Disclaimer: I work for Atalasoft.
I know you said not to suggest this, but honestly, it's the easiest approach:
If you mean "sweep out a rectangle in the UI and report the coordinates", that's pretty straight forward, but it's going to be a build-your-own type of thing. What you will need are:
- A PDF rasterizer (GhostScript, Acrobat, FoxIt, Atalasoft) to get you an image at a specific resolution.
- A tool to display that image in a window and let you sweep out a rectangle (this is straight forward winforms type code for .NET, but we have a control that does this out of the box - combining 1 & 2 into one step).
- A tool that can look at the structure of a PDF page and report back the crop box (if any) and the media box for each page (iText, DotPdf).
- A tool/understanding of matrix transformations to build the matrix that goes from display space into PDF space (and/or vice versa, probably in iText, definitely in DotPdf)
The code flow becomes something like:
For each page:
- Open document, pull out crop and media box, rasterize page, build transformation matrix.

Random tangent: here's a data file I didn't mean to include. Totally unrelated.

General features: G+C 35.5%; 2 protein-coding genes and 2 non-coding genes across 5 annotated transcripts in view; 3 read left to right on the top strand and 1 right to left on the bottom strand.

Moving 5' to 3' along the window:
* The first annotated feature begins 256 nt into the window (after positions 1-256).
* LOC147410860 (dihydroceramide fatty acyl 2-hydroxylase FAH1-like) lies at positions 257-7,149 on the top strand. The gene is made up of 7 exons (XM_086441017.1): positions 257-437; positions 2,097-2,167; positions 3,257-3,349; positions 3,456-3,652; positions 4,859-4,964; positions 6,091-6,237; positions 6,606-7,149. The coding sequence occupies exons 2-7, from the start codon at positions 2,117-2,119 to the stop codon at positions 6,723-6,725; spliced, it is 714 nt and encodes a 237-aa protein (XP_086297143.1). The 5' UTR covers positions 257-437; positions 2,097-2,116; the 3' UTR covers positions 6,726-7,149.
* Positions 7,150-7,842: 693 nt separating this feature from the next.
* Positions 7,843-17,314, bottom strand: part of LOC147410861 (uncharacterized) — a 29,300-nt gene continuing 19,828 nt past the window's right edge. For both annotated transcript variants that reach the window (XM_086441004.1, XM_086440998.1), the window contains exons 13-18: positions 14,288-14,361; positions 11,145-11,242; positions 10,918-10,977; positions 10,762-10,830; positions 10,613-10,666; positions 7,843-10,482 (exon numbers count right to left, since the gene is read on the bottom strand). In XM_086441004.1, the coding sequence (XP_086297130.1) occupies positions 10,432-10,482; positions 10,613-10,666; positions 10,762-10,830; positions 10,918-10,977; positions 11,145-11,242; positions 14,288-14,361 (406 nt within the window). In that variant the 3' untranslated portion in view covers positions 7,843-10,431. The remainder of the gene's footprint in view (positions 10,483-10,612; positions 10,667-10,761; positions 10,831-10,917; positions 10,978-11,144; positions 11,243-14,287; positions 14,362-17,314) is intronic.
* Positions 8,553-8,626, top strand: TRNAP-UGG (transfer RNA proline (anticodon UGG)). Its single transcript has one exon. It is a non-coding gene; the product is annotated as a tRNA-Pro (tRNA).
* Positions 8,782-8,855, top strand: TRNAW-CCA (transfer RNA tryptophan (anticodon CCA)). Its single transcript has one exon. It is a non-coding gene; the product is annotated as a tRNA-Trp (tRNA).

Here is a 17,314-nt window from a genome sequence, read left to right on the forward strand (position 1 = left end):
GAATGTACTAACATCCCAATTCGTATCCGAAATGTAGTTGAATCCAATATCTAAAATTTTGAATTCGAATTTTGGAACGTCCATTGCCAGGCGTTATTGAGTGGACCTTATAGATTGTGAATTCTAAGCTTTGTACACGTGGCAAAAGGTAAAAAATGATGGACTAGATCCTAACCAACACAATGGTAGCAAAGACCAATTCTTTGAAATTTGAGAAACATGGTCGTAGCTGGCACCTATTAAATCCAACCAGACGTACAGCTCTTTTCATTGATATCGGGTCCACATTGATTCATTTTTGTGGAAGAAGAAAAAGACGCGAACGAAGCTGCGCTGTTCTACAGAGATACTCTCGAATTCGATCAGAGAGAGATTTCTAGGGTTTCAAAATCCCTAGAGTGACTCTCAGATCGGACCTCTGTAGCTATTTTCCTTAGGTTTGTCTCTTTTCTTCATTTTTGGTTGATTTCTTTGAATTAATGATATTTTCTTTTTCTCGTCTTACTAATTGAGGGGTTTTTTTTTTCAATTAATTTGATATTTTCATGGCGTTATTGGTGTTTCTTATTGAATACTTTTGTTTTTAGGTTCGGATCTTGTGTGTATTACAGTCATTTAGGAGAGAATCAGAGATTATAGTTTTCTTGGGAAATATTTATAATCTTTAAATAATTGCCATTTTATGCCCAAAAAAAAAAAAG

- Display image, build/hook into event for selection changing.
- Push the image viewer rectangle coordinates through the transformation matrix.
From a coding point of view (assuming 0 prior knowledge of this, but a decent understanding of linear algebra), from 3 days to a 2 weeks. If I were to write it, it would probably take on the order of a few hours, but I wrote most of our PDF tools and this is pretty easy.
If your goal is to intuit where rectangles are on the page and report back those coordinates, that's also doable, but it decidedly non-trivial in comparison. You need to write code that can rip through a PDF display list and interpret the contents correctly. That means being able to handle all the cumulative matrix transformations, the graphics state changes, the gstate object use, Form XObject placement, and so on. You need to answer the question "what is a rectangle?" because in PDF placement, it could be an re operator, a set of degenerate beziers, a set of lines, an image of a rectangle or (surprise!) a combination of all of the above. Honestly, intuiting anything about the content on a PDF page is a Herculean task.